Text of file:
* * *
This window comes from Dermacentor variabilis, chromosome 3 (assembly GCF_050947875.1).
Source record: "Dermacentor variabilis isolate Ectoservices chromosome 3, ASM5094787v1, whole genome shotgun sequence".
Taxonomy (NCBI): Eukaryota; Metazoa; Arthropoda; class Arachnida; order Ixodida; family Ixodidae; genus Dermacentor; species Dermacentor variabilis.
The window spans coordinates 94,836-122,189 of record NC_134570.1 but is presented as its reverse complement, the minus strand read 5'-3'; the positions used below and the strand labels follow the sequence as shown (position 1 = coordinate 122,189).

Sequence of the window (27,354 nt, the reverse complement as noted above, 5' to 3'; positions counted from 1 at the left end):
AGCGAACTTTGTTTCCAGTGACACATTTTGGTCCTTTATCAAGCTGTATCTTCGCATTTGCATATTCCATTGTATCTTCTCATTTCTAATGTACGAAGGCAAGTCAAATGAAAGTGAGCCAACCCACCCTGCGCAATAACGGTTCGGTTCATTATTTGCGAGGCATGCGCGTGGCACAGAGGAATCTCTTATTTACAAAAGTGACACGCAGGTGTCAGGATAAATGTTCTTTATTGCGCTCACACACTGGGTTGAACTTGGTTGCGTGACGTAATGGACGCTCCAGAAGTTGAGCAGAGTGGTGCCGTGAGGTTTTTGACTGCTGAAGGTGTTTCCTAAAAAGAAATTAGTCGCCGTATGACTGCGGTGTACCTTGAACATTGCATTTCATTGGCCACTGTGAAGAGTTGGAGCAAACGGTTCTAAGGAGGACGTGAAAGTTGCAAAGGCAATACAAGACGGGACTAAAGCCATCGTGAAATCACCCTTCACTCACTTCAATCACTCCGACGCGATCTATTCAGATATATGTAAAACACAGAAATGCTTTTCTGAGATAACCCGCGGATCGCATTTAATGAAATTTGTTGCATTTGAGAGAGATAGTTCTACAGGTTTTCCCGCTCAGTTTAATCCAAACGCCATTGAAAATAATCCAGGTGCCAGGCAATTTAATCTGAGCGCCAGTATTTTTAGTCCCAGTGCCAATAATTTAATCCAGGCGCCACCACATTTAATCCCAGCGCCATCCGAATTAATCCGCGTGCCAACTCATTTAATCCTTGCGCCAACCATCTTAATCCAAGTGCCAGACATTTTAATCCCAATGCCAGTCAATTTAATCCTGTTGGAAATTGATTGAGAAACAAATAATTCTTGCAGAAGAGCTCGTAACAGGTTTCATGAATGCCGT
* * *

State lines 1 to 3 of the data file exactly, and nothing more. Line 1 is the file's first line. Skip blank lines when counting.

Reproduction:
This window comes from Dermacentor variabilis, chromosome 3 (assembly GCF_050947875.1).
Source record: "Dermacentor variabilis isolate Ectoservices chromosome 3, ASM5094787v1, whole genome shotgun sequence".
Taxonomy (NCBI): Eukaryota; Metazoa; Arthropoda; class Arachnida; order Ixodida; family Ixodidae; genus Dermacentor; species Dermacentor variabilis.